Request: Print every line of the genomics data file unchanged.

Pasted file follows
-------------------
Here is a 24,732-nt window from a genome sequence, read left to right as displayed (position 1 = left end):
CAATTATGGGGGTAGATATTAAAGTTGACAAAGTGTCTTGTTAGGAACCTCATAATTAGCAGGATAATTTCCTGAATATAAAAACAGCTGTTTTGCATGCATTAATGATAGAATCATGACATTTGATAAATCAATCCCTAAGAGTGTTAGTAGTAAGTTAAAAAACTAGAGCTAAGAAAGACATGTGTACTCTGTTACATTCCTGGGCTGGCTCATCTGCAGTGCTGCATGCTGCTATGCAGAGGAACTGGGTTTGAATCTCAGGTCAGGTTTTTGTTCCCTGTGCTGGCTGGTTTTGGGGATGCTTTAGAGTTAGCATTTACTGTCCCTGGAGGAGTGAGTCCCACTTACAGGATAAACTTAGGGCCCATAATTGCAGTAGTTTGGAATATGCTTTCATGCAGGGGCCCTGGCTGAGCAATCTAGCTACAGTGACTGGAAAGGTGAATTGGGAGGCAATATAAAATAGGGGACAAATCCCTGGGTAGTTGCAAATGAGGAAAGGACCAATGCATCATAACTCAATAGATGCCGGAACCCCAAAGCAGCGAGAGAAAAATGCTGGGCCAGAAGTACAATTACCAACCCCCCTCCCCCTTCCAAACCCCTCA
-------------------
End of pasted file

Here is a 24,732-nt window from a genome sequence, read left to right as displayed (position 1 = left end):
CAATTATGGGGGTAGATATTAAAGTTGACAAAGTGTCTTGTTAGGAACCTCATAATTAGCAGGATAATTTCCTGAATATAAAAACAGCTGTTTTGCATGCATTAATGATAGAATCATGACATTTGATAAATCAATCCCTAAGAGTGTTAGTAGTAAGTTAAAAAACTAGAGCTAAGAAAGACATGTGTACTCTGTTACATTCCTGGGCTGGCTCATCTGCAGTGCTGCATGCTGCTATGCAGAGGAACTGGGTTTGAATCTCAGGTCAGGTTTTTGTTCCCTGTGCTGGCTGGTTTTGGGGATGCTTTAGAGTTAGCATTTACTGTCCCTGGAGGAGTGAGTCCCACTTACAGGATAAACTTAGGGCCCATAATTGCAGTAGTTTGGAATATGCTTTCATGCAGGGGCCCTGGCTGAGCAATCTAGCTACAGTGACTGGAAAGGTGAATTGGGAGGCAATATAAAATAGGGGACAAATCCCTGGGTAGTTGCAAATGAGGAAAGGACCAATGCATCATAACTCAATAGATGCCGGAACCCCAAAGCAGCGAGAGAAAAATGCTGGGCCAGAAGTACAATTACCAACCCCCCTCCCCCTTCCAAACCCCTCA